If you have any questions whatsoever or want us to review your plans, don’t hesitate to contact us. Also, if you need help getting started in eBird Caribbean, let us know. Finally, bring a digital camera in the field with you—if you are unsure of the identification of any of the birds you are seeing, don’t guess! Send us your photos and we will do our best to help (Send your photos to the CWC Yahoo group and it will be good ID practice for all of us—shorebirds can be challenging to even very skilled birders!!!). Please post your photos also to our Flickr group, Caribbean Bird ID – Monitoring, to help us build this reference library! Below are links to many great resources to help you conduct CWC counts as well as information on how to contact us.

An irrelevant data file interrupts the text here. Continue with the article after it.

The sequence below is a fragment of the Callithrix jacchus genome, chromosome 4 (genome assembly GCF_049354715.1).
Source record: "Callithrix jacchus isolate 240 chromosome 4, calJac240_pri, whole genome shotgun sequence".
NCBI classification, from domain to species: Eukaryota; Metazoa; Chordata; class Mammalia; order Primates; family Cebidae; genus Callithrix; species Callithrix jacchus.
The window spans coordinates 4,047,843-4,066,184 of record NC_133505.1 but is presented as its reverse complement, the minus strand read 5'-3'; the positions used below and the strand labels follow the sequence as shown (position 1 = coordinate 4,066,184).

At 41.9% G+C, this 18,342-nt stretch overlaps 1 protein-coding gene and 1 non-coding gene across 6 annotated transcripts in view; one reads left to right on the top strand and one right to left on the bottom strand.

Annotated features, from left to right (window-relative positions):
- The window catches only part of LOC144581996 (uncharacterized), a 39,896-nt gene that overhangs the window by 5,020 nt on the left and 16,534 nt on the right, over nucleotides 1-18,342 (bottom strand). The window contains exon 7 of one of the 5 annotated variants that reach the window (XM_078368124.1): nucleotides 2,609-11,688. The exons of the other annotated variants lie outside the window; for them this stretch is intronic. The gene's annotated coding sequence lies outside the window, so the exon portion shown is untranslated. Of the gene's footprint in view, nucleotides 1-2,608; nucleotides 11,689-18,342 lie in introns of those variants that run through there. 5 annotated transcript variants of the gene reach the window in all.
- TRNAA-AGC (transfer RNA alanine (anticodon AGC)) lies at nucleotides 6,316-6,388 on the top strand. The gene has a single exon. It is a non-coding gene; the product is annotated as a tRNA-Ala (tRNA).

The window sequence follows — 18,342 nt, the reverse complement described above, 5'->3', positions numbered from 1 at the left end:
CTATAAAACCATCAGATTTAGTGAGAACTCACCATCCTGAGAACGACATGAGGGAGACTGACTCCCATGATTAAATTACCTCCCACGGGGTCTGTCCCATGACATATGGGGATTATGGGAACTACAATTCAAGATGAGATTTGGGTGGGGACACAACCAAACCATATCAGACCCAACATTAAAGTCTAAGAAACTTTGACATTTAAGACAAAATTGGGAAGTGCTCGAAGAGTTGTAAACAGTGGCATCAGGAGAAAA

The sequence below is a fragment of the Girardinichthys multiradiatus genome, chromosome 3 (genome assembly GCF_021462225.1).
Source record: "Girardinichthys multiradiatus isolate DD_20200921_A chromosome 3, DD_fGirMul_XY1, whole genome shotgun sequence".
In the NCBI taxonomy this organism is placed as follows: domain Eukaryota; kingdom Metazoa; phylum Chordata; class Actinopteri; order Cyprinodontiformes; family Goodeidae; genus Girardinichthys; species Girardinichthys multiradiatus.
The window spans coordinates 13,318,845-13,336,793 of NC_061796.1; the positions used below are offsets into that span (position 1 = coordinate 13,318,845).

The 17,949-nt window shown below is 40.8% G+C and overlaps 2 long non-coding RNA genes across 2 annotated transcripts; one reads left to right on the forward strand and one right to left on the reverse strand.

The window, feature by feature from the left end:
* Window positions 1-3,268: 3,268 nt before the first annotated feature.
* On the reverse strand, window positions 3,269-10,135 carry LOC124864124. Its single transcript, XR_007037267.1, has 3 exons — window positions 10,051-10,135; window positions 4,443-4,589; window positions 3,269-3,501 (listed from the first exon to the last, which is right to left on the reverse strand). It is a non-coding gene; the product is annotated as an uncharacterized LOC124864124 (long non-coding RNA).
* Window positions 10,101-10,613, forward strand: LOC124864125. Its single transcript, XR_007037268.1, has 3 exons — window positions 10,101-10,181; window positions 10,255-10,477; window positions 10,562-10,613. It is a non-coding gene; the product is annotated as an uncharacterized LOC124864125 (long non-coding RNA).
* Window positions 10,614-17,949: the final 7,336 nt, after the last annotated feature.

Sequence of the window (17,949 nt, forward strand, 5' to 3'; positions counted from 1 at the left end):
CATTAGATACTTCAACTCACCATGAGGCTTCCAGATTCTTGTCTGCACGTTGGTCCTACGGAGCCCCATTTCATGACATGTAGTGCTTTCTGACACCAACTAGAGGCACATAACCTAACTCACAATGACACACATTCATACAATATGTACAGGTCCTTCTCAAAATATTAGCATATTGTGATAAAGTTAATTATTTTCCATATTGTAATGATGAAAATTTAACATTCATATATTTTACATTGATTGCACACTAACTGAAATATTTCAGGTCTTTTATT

Sightings of Marked Birds
Be on the lookout for banded birds! The Caribbean provides important migration stopover and wintering habitat for a number of birds; we can contribute data on the locations and habitats used by these birds. In particular, look for bands on Ruddy Turnstones, Piping Plovers, Red Knots, Sanderlings, Semipalmated Sandpipers, and American Oystercatchers. Do your best to note the color and position of each band on the bird (e.g., right leg, left leg, upper and lower) and read any letters or numbers on the bands. For more information on species that have been banded and to report banded birds, visit the Shorebird Banding and Resighting Website.
Magnficent Frigatebirds with Wing Tags – Sarah Trefry, graduate student at the University of New Brunswick put wing tags on frigatebirds in Barbuda. These birds are being spotted all over the Caribbean. If you see marked birds, please report them to Sarah (email@example.com).